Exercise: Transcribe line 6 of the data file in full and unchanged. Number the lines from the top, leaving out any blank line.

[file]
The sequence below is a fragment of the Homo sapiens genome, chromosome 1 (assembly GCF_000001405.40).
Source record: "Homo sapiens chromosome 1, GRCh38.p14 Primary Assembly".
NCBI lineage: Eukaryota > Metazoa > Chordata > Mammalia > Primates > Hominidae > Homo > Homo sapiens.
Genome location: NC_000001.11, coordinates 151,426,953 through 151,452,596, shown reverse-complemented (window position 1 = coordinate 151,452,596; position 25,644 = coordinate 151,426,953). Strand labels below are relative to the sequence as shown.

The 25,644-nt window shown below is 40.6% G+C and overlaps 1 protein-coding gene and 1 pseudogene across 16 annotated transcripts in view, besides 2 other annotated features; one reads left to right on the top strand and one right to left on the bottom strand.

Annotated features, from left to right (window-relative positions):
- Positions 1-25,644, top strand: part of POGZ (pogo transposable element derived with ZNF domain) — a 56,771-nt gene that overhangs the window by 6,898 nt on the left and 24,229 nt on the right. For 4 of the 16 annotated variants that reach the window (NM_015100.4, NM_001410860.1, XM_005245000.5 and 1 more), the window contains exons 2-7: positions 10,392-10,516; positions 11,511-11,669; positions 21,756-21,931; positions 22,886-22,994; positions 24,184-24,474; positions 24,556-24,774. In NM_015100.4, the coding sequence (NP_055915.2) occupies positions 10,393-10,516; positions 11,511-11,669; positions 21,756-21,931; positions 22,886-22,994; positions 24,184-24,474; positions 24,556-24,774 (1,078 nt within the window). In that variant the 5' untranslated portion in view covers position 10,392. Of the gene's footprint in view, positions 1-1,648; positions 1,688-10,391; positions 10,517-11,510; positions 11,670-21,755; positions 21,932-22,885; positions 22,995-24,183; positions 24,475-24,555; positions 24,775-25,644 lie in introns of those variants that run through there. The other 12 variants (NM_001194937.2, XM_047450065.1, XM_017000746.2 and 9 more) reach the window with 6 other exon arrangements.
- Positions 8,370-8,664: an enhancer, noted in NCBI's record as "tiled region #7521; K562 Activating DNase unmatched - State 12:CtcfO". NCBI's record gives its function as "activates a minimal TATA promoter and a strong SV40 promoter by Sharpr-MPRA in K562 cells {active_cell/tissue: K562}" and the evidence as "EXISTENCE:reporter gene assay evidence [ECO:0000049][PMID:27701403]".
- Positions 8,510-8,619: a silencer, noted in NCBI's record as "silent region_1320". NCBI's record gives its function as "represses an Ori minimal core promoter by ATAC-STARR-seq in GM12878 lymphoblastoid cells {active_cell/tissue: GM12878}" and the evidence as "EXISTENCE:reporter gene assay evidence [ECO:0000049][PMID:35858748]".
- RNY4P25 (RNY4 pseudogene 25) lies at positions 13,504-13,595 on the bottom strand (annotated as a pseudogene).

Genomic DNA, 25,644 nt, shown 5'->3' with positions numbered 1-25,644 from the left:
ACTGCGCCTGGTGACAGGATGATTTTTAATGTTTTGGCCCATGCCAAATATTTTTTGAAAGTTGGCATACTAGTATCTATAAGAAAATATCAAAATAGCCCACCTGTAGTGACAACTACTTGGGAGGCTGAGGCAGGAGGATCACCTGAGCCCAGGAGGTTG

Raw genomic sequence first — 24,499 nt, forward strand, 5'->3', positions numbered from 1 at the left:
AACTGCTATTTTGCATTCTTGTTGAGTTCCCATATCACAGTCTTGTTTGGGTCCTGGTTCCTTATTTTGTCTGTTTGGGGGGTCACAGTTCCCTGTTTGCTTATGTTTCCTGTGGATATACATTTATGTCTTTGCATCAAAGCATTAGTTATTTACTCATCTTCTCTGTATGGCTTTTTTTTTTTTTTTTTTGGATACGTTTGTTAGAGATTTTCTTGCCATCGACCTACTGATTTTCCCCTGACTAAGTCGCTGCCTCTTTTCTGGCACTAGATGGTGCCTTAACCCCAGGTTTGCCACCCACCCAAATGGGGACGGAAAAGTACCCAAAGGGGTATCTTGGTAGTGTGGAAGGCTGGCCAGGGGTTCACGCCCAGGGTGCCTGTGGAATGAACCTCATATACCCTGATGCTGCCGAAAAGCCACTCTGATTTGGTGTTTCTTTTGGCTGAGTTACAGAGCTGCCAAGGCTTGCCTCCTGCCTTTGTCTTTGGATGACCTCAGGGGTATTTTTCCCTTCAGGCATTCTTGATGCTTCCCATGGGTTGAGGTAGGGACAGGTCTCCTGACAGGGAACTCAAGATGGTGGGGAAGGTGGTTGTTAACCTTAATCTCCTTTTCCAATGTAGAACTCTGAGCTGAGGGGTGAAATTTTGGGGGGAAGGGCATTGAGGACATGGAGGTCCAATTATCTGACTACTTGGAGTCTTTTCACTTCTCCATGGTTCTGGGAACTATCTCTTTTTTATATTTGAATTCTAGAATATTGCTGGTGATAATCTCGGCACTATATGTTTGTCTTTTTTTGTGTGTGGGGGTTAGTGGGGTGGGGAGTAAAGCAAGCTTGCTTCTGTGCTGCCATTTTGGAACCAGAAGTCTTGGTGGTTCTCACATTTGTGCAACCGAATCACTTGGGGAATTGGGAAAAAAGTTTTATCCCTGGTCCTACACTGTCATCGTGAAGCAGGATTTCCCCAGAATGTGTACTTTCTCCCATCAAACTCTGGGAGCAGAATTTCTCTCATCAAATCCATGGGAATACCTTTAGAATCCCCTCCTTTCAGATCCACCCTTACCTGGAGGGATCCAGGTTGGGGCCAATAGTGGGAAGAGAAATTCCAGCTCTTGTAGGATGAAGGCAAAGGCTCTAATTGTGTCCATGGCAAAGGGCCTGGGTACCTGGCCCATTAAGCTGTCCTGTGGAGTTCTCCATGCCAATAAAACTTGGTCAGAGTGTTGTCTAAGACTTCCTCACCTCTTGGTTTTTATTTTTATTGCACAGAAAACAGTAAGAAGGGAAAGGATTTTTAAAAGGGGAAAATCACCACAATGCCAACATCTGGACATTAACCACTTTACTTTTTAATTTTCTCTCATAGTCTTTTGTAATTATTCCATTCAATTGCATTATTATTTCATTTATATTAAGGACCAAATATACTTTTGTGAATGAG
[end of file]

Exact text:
Annotated features, from left to right (window-relative positions):